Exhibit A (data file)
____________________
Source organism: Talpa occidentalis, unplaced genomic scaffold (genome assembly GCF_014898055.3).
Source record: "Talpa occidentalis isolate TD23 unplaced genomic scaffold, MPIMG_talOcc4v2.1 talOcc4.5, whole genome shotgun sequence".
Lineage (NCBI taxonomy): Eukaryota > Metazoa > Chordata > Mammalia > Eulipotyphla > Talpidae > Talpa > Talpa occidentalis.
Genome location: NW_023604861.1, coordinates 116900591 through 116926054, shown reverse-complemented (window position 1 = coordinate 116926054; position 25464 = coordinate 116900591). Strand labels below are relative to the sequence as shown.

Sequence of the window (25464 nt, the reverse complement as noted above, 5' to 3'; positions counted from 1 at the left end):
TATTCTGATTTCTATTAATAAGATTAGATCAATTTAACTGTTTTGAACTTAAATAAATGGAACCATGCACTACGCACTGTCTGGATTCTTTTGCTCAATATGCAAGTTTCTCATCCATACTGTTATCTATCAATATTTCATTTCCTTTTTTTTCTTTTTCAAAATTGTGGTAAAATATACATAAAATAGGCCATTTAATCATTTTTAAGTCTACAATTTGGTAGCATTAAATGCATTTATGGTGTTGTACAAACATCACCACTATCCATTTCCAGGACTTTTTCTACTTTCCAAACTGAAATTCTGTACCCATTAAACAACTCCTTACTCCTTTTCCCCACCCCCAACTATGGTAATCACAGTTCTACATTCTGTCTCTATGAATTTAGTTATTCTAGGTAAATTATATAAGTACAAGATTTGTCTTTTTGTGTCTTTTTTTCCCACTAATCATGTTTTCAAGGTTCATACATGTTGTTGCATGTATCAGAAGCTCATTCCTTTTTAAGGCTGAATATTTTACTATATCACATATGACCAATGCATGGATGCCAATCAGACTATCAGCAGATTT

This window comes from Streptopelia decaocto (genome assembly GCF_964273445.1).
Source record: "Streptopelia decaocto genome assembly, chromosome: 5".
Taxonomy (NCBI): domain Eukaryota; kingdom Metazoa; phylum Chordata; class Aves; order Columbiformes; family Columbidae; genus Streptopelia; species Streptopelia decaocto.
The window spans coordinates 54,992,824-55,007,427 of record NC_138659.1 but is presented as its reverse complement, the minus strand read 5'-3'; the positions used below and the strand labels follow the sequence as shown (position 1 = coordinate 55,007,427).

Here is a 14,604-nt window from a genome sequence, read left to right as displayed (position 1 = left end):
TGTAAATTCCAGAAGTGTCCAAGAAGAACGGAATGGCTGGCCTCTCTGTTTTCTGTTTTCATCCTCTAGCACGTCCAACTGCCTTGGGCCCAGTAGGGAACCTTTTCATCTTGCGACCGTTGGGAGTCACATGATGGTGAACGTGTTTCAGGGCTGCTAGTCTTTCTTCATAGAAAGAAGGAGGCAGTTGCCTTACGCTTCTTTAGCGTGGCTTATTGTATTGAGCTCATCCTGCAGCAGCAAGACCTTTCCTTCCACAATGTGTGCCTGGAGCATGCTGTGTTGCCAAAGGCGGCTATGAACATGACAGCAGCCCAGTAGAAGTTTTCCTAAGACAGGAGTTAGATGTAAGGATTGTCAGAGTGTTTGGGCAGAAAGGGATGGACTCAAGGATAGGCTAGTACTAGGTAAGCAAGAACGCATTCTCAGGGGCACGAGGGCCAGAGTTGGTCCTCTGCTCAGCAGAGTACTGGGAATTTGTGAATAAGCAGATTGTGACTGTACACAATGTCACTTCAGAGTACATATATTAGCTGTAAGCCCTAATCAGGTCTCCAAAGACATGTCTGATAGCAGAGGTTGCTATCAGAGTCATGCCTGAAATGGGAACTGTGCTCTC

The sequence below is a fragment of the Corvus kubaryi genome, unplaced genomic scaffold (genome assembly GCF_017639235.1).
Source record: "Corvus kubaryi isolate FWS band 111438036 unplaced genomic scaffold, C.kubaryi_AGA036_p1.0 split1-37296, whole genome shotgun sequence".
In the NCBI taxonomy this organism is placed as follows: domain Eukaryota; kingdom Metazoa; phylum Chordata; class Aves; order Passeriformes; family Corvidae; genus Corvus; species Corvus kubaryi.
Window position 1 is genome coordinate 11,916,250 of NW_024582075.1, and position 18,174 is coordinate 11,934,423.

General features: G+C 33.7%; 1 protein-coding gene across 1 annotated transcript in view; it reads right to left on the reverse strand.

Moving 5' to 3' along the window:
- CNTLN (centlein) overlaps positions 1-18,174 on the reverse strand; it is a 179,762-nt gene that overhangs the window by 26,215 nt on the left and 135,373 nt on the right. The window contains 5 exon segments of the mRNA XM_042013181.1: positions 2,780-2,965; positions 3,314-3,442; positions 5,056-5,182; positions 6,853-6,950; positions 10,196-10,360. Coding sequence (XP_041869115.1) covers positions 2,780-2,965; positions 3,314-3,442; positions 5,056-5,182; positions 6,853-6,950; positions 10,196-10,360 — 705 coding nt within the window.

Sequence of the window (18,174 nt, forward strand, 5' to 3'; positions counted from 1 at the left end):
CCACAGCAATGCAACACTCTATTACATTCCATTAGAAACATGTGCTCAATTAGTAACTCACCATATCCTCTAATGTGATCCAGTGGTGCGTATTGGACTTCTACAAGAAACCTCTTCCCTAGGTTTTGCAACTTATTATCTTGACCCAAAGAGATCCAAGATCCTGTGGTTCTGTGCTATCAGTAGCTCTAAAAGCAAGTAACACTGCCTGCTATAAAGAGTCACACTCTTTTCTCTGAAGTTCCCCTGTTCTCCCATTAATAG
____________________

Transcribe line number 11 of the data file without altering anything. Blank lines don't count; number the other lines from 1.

Here is a 14,604-nt window from a genome sequence, read left to right as displayed (position 1 = left end):